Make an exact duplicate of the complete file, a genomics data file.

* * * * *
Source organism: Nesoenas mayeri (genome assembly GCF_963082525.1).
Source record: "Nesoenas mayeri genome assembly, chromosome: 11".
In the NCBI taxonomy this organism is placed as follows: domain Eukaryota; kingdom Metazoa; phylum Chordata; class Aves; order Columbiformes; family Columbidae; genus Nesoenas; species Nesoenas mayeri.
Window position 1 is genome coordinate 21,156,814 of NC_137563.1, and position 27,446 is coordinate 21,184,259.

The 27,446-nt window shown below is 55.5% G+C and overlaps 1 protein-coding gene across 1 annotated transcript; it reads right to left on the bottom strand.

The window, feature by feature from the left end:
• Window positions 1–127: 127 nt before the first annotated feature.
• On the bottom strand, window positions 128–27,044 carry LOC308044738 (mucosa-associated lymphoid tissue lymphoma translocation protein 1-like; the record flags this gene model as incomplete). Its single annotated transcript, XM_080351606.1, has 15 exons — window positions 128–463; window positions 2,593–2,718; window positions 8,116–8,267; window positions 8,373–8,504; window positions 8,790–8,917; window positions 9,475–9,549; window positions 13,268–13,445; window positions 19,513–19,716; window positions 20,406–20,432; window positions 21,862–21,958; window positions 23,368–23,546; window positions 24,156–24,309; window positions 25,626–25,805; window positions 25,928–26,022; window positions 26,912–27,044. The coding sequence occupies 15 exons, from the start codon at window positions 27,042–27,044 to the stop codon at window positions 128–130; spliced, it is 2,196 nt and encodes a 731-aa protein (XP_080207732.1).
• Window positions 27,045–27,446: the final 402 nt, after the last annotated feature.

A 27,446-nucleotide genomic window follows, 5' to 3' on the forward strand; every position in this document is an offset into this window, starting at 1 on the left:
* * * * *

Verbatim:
Source organism: Nesoenas mayeri (genome assembly GCF_963082525.1).
Source record: "Nesoenas mayeri genome assembly, chromosome: 11".
In the NCBI taxonomy this organism is placed as follows: domain Eukaryota; kingdom Metazoa; phylum Chordata; class Aves; order Columbiformes; family Columbidae; genus Nesoenas; species Nesoenas mayeri.
Window position 1 is genome coordinate 21,156,814 of NC_137563.1, and position 27,446 is coordinate 21,184,259.

The 27,446-nt window shown below is 55.5% G+C and overlaps 1 protein-coding gene across 1 annotated transcript; it reads right to left on the bottom strand.

The window, feature by feature from the left end:
• Window positions 1–127: 127 nt before the first annotated feature.
• On the bottom strand, window positions 128–27,044 carry LOC308044738 (mucosa-associated lymphoid tissue lymphoma translocation protein 1-like; the record flags this gene model as incomplete). Its single annotated transcript, XM_080351606.1, has 15 exons — window positions 128–463; window positions 2,593–2,718; window positions 8,116–8,267; window positions 8,373–8,504; window positions 8,790–8,917; window positions 9,475–9,549; window positions 13,268–13,445; window positions 19,513–19,716; window positions 20,406–20,432; window positions 21,862–21,958; window positions 23,368–23,546; window positions 24,156–24,309; window positions 25,626–25,805; window positions 25,928–26,022; window positions 26,912–27,044. The coding sequence occupies 15 exons, from the start codon at window positions 27,042–27,044 to the stop codon at window positions 128–130; spliced, it is 2,196 nt and encodes a 731-aa protein (XP_080207732.1).
• Window positions 27,045–27,446: the final 402 nt, after the last annotated feature.

A 27,446-nucleotide genomic window follows, 5' to 3' on the forward strand; every position in this document is an offset into this window, starting at 1 on the left: